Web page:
ARIES (March 21-April 19): Maybe you've seen that meme circulating on the Internet: "My desire to be well-informed is at odds with my desire to remain sane." If you feel that way now—and I suspect you might soon if you don't already—you have cosmic permission, at least for a while, to emphasize sanity over being well-informed. Lose track of what Kim Jong-un and Kim Kardashian are up to, ignore the statements of every jerk on the planet, and maybe even go AWOL from the flood of data that relentlessly pours toward you. Instead, pay attention to every little thing your body has to tell you. Remember and marvel at your nightly dreams. Go slow. Lay low. Be soft. Have fun with unspectacular influences that make you feel at home in the world.
In late April, Ray Stillwell, president of Green Investment Group, Inc., which in 2011 acquired the former Smurfit-Stone pulp mill near Frenchtown, penned a letter to Montana Gov. Steve Bullock imploring him to reconsider his administration’s support for the proposed federal Superfund designation. Stillwell said he “very strongly” prefers state oversight, citing the “uncertainty associated with lengthy processes” required by the Environmental Protection Agency, and noted his company’s “proven track record of completing successful voluntary remediation of other sites.”
Attached to the letter was a packet of materials intended to support Stillwell’s case. One of the items was a letter from Missoula attorney Thad Huse, who wrote that he’s helped GIGI lure potential new businesses to the property, and attested to a “multi-dollar transaction, which would involve economic development and benefit, that is on hold and in jeopardy, because of the potential Superfund listing of the site by the EPA.”
But as state and federal officials determine how to clean up the 3,200 acres of contaminated land along the Clark Fork River northwest of Missoula, which is expected to cost tens of millions of dollars, GIGI’s environmental track record isn’t inspiring confidence, and promises of economic development are becoming harder to believe. The company’s cleanups at two of the shuttered mills it owns in the U.S. and Canada—neither of which were near the scale of what’s required at the Frenchtown mill—are outweighed by a pattern of unmet expectations, litigiousness and doubts over the company’s solvency.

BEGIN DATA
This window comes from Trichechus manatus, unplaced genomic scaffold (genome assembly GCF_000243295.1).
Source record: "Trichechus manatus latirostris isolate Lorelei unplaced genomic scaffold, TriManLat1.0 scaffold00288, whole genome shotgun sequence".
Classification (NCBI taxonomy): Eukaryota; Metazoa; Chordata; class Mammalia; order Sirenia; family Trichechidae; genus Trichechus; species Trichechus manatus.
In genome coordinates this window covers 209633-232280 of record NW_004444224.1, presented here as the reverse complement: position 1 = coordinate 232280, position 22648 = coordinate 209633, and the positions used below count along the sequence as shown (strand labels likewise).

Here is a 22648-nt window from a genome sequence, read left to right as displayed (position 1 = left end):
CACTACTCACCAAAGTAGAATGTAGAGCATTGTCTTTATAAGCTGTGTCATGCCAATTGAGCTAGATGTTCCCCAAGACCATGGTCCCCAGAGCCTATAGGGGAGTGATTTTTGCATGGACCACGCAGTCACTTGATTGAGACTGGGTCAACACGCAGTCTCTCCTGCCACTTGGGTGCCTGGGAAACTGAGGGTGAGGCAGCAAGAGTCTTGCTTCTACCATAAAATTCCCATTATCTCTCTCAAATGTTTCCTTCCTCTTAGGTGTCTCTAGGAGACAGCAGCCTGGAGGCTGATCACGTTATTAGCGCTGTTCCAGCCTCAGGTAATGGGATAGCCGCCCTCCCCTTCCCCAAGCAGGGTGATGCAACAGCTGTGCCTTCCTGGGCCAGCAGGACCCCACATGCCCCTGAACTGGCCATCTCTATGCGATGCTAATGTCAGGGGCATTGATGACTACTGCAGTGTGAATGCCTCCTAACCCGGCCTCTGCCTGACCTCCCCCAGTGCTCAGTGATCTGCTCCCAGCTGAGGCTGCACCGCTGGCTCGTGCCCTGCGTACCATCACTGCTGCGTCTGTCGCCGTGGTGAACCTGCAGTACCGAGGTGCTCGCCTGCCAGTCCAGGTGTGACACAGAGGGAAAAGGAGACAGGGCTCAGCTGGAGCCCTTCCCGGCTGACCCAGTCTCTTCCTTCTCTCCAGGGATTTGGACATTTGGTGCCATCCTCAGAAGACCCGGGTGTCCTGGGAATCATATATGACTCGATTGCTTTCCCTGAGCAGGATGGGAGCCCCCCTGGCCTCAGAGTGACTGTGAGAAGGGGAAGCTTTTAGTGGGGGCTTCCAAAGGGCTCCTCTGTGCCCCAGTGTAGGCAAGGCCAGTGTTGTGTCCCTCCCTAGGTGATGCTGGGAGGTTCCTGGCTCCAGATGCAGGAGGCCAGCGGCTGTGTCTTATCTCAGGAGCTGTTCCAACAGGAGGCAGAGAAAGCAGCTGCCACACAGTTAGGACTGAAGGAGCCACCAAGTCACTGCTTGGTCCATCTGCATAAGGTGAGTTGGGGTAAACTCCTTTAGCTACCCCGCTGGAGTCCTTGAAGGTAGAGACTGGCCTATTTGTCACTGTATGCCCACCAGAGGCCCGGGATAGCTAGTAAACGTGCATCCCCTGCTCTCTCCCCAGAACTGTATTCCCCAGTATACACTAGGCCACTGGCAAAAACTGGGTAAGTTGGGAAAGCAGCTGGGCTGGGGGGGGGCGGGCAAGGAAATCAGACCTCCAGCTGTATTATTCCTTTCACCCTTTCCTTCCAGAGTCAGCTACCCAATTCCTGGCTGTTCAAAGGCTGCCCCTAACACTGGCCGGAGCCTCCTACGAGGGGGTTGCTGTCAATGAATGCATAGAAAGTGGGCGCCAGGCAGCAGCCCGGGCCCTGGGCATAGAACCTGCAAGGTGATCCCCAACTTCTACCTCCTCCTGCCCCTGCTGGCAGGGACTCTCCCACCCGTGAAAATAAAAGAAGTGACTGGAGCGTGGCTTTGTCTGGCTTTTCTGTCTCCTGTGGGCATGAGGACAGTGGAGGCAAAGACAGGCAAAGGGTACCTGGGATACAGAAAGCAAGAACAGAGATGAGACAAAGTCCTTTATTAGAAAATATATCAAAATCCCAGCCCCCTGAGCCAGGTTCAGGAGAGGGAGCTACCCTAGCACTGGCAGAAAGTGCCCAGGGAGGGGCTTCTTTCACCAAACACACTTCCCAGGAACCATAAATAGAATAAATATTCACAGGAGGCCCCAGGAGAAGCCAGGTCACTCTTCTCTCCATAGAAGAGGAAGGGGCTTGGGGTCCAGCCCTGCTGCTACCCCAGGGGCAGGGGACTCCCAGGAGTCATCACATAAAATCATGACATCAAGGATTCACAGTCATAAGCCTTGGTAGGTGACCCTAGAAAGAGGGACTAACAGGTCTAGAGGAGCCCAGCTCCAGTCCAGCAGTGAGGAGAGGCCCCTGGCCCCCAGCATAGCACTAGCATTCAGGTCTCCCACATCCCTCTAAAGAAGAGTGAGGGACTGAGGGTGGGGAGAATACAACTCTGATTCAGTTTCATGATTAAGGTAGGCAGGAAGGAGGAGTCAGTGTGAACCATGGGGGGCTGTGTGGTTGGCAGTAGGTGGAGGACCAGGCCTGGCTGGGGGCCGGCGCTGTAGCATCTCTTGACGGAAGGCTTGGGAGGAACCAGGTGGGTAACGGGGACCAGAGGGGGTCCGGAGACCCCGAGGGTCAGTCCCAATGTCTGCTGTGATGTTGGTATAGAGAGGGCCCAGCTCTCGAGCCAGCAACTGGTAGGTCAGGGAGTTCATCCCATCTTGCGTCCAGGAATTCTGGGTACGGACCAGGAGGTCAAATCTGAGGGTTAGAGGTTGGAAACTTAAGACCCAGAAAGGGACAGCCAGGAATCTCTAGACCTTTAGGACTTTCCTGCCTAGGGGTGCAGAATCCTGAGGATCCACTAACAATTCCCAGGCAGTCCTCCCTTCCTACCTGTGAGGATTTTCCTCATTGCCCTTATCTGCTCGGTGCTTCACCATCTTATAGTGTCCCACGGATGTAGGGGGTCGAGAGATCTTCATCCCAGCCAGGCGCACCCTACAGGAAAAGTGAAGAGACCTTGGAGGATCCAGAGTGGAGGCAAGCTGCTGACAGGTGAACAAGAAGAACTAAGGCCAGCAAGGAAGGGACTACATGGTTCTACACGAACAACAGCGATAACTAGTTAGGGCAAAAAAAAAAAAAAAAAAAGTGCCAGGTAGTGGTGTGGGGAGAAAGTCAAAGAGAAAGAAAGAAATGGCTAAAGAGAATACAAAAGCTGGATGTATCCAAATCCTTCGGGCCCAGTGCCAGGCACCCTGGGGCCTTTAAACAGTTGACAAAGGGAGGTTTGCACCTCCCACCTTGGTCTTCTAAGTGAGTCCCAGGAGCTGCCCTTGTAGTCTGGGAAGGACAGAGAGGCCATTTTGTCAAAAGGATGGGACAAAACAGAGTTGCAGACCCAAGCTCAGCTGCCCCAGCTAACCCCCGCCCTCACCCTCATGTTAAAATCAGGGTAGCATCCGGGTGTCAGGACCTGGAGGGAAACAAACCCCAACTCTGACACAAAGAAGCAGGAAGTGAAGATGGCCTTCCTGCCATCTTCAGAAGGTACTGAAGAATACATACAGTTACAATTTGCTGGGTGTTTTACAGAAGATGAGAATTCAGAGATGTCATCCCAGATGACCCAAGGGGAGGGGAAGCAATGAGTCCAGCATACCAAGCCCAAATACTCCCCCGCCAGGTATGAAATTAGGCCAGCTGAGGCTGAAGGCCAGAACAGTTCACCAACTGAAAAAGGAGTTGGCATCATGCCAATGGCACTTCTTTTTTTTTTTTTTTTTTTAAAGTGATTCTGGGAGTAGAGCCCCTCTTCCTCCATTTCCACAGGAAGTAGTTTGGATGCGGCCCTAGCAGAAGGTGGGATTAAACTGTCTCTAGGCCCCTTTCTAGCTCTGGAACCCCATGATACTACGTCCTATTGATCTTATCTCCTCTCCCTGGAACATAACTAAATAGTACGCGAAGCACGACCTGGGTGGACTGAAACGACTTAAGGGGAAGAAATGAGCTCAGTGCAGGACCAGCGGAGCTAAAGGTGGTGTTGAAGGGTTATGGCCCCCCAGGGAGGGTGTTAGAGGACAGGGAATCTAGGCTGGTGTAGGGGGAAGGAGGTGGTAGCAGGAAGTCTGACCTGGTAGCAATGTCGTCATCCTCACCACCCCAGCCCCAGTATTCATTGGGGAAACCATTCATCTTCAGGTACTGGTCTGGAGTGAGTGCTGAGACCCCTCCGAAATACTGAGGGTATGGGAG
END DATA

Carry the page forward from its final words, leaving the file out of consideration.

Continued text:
Groups urge BLM to delay decision on 198M-ton coal lease in Montana
Cloud Peak Energy has applied to expand its Spring Creek Mine in southeast Montana by 1,600 acres, and on Wednesday, federal and state officials will take up that application, but environmental groups said the hearing should be delayed, given the recent report that questioned the BLM's pricing of such leases.
Flathead Beacon (AP); June 18
Mine developer to make presentation tonight in Montana
The Russell Country Sportsmen's Association has invited representatives of Tintina Resources, the company that wants to develop copper resources on private land near White Sulphur Springs to make a presentation on the Montana project at its monthly meeting tonight at the Montana Fish, Wildlife and Parks' headquarters on Giant Springs Road in Great Falls.
Great Falls Tribune; June 18